He told the show: “I went to a specialist, he wasn’t too worried because my levels weren’t that high.”
“But he decided that I should undergo an examination, and then the examination revealed that there was something suspicious going on, and then he sent me for a biopsy, which he did.”
“And the result was amazing – April 13th, a date that will stay with me forever.”
“He told us that it was really extensive and aggressive and that I had full-blown prostate cancer and that something needed to be done fairly quickly.
Mr Owen revealed in August he was suffering from “extensive” and “aggressive” prostate cancer – and said a specialist had told him he had the disease “fully under control”. Pictured: Mr Owen with his wife Vicki Beevers
This year, veteran BBC presenter Les Ross (pictured) also revealed he has prostate cancer
Prostate cancer claimed the life of BBC Breakfast presenter Bill Turnbull (pictured), who died last year aged 66 after a five-year battle with prostate cancer.
“And that was probably the worst day of my life, or certainly one of them.”
He added: “It was a very dark moment… when I was driving home after news like that and calling people, texting people, my phone was going crazy for hours.”
“And it was a very, very difficult time for me and especially for my wife Vicki, who was by my side the whole time, you know.”
This year, veteran BBC presenter Les Ross also revealed he has prostate cancer.
Thanks to the advice of friends, the 74-year-old had regular PSA blood tests for seven years before his diagnosis in July 2021.
Les’ recent results had shown an increase in prostate-specific antigen – an indication of a problem.
It meant Les was “expecting something” and that the cancer, which affects up to one in eight men in the UK during their lifetime, was detected quickly enough to be treated.
Les, who began working for BBC radio in 1970, opted for a five-hour radical prostatectomy to have his prostate removed “by robotic claws” at Coventry University Hospital.
Just three days after the operation Les, who was made an MBE for broadcasting and charitable services in 1996, said: “I wouldn’t have known there was anything wrong with me.”
Prostate cancer claimed the life of presenter Mr Turnbull, who died last year aged 66 after a five-year battle with prostate cancer.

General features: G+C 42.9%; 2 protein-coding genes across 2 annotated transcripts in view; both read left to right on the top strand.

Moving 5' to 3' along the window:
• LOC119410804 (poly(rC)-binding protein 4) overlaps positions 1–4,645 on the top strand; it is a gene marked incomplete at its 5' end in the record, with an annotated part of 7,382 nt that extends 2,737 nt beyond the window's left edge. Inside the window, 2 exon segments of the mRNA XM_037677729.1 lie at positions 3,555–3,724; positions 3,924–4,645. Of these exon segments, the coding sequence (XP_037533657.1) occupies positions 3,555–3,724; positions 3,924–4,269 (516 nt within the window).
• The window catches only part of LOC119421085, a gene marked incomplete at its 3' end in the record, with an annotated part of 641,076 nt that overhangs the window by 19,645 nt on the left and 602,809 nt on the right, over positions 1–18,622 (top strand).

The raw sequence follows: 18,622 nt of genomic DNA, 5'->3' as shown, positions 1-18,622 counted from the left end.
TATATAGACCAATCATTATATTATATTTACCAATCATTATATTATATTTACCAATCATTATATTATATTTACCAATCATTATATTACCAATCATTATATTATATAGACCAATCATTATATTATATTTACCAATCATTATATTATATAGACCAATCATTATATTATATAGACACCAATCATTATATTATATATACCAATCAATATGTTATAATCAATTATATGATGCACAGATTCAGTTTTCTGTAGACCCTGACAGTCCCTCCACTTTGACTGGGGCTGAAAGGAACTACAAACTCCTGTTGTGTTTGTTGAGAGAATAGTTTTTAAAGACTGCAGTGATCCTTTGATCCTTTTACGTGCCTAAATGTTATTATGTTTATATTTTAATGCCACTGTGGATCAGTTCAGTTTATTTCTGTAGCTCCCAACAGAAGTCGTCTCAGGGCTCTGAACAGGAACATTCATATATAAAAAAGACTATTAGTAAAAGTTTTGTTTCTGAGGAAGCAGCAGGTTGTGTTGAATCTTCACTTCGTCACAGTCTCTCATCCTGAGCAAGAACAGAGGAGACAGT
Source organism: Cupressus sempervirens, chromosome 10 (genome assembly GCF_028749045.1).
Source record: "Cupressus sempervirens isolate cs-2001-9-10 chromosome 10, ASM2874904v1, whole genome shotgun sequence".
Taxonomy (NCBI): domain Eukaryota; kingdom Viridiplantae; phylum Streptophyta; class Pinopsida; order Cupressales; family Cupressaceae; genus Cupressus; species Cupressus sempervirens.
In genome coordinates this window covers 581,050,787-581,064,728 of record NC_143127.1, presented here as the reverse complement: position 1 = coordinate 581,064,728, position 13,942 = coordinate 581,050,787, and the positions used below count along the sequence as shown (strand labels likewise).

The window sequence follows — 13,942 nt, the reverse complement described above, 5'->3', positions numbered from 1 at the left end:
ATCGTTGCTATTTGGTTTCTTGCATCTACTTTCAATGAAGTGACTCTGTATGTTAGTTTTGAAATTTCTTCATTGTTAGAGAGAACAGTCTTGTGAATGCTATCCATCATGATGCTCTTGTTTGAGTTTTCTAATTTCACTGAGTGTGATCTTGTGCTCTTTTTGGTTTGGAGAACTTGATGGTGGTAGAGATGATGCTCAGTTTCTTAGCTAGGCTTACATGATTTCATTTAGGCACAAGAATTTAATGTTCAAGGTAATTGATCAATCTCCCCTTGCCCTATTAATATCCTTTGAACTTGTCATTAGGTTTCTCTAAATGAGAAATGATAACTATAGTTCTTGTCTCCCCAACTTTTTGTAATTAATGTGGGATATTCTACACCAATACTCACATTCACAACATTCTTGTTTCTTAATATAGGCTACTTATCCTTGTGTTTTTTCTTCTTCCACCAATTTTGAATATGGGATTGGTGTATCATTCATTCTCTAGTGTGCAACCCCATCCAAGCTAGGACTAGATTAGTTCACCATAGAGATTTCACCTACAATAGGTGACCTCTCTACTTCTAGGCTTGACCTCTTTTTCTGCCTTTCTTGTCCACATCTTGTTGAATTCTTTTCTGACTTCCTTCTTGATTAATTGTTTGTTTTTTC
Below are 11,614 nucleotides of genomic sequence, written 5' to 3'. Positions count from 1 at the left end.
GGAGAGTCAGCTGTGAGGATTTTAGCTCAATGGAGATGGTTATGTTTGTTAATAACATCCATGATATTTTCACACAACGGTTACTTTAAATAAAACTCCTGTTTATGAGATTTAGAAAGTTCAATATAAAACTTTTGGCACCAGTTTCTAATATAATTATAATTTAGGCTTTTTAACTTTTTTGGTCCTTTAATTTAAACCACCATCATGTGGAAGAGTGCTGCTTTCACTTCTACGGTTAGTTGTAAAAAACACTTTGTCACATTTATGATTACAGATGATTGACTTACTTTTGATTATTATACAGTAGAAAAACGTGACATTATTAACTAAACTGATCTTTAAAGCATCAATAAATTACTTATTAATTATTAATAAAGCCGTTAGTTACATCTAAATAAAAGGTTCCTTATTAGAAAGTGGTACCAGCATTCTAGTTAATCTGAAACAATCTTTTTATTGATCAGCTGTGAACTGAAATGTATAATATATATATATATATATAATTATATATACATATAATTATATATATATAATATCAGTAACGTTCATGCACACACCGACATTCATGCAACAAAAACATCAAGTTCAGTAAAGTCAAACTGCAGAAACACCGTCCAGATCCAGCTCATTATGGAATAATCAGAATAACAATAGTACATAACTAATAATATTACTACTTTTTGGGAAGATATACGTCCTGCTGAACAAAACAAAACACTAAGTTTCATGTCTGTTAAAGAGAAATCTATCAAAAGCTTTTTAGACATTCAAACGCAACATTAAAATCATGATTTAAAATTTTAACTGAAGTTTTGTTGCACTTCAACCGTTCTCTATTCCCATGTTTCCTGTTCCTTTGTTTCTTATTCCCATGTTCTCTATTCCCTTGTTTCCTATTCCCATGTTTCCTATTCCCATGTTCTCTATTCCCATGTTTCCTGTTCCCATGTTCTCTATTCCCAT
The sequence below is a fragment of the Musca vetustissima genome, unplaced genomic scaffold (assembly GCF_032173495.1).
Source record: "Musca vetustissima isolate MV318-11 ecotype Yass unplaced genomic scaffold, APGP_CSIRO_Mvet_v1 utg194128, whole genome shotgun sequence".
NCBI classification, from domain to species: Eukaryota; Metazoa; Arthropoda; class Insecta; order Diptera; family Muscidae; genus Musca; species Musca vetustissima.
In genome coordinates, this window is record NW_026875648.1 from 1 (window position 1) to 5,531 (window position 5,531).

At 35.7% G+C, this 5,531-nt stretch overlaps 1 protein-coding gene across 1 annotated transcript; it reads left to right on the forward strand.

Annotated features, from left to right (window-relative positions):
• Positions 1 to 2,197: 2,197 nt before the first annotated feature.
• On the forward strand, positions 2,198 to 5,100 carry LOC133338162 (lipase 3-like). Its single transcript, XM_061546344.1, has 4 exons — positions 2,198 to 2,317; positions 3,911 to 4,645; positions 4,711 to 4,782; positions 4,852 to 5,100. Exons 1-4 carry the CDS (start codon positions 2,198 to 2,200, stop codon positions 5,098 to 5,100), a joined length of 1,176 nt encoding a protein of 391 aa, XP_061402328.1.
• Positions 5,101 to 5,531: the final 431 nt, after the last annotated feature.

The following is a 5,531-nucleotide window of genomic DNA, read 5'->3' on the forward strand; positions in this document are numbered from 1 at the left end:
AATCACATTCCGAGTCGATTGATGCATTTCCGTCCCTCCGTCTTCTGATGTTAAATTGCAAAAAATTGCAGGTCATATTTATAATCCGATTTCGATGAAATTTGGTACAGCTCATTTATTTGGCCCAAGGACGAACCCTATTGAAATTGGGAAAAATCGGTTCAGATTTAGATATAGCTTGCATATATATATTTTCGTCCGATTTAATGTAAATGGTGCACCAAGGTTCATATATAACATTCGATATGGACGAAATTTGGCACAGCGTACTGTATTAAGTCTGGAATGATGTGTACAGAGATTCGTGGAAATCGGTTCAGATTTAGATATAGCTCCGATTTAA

The father-of-three was diagnosed with the disease in November 2017 and admitted he was “mad at himself” for putting off seeing his GP for years.
Turnbull had attributed his long-term pain to “age,” when in reality the pain was a sign of something much worse.
What is Prostate Cancer?
How many people does it kill?
More than 11,800 men a year – or one every 45 minutes – die from the disease in the UK, compared to around 11,400 women who die from breast cancer.
This means that prostate cancer is only behind lung and bowel cancer in terms of death toll in the UK.
In the United States, 26,000 men die from the disease each year.
Yet it receives less than half of breast cancer research funding, and treatment for the disease lags at least a decade behind.
How many men are diagnosed each year?
Over 52,300 men are diagnosed with prostate cancer in the UK every year – more than 140 every day.
How fast is it evolving?
According to the NHS, prostate cancer tends to develop slowly, so there may be no signs that someone has it for many years, according to the NHS.
If the cancer is at an early stage and does not cause symptoms, a “watchful waiting” or “active surveillance” policy may be used.
Some patients can be cured if the disease is treated in its early stages.
However, if the disease is diagnosed at a later stage when it has spread, it is incurable and treatment focuses on relieving symptoms.
Thousands of men are afraid to seek diagnosis because of the known side effects of treatment, including erectile dysfunction.
Anyone with concerns can speak to specialist nurses at Prostate Cancer UK on 0800 074 8383 or visit prostatecanceruk.org